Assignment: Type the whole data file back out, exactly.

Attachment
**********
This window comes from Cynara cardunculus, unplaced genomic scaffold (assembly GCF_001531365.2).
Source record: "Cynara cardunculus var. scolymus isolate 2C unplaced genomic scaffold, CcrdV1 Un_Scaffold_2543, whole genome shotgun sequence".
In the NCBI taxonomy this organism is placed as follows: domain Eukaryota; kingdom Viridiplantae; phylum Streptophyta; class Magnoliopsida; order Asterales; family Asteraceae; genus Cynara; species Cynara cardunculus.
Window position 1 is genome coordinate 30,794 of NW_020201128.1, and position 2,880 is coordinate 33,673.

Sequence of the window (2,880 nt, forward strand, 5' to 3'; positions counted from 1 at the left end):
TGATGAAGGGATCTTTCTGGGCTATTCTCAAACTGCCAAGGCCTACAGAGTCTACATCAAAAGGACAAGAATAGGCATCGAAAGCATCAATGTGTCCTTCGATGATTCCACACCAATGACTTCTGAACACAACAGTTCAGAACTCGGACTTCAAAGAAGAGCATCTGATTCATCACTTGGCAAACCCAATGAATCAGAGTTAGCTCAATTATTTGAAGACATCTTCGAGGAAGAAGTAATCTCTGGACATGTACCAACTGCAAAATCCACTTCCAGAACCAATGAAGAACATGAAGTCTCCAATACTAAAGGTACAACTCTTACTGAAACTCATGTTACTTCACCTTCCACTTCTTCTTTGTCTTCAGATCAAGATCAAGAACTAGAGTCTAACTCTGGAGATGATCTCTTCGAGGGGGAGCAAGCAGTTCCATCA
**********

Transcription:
This window comes from Cynara cardunculus, unplaced genomic scaffold (assembly GCF_001531365.2).
Source record: "Cynara cardunculus var. scolymus isolate 2C unplaced genomic scaffold, CcrdV1 Un_Scaffold_2543, whole genome shotgun sequence".
In the NCBI taxonomy this organism is placed as follows: domain Eukaryota; kingdom Viridiplantae; phylum Streptophyta; class Magnoliopsida; order Asterales; family Asteraceae; genus Cynara; species Cynara cardunculus.
Window position 1 is genome coordinate 30,794 of NW_020201128.1, and position 2,880 is coordinate 33,673.

Sequence of the window (2,880 nt, forward strand, 5' to 3'; positions counted from 1 at the left end):
TGATGAAGGGATCTTTCTGGGCTATTCTCAAACTGCCAAGGCCTACAGAGTCTACATCAAAAGGACAAGAATAGGCATCGAAAGCATCAATGTGTCCTTCGATGATTCCACACCAATGACTTCTGAACACAACAGTTCAGAACTCGGACTTCAAAGAAGAGCATCTGATTCATCACTTGGCAAACCCAATGAATCAGAGTTAGCTCAATTATTTGAAGACATCTTCGAGGAAGAAGTAATCTCTGGACATGTACCAACTGCAAAATCCACTTCCAGAACCAATGAAGAACATGAAGTCTCCAATACTAAAGGTACAACTCTTACTGAAACTCATGTTACTTCACCTTCCACTTCTTCTTTGTCTTCAGATCAAGATCAAGAACTAGAGTCTAACTCTGGAGATGATCTCTTCGAGGGGGAGCAAGCAGTTCCATCA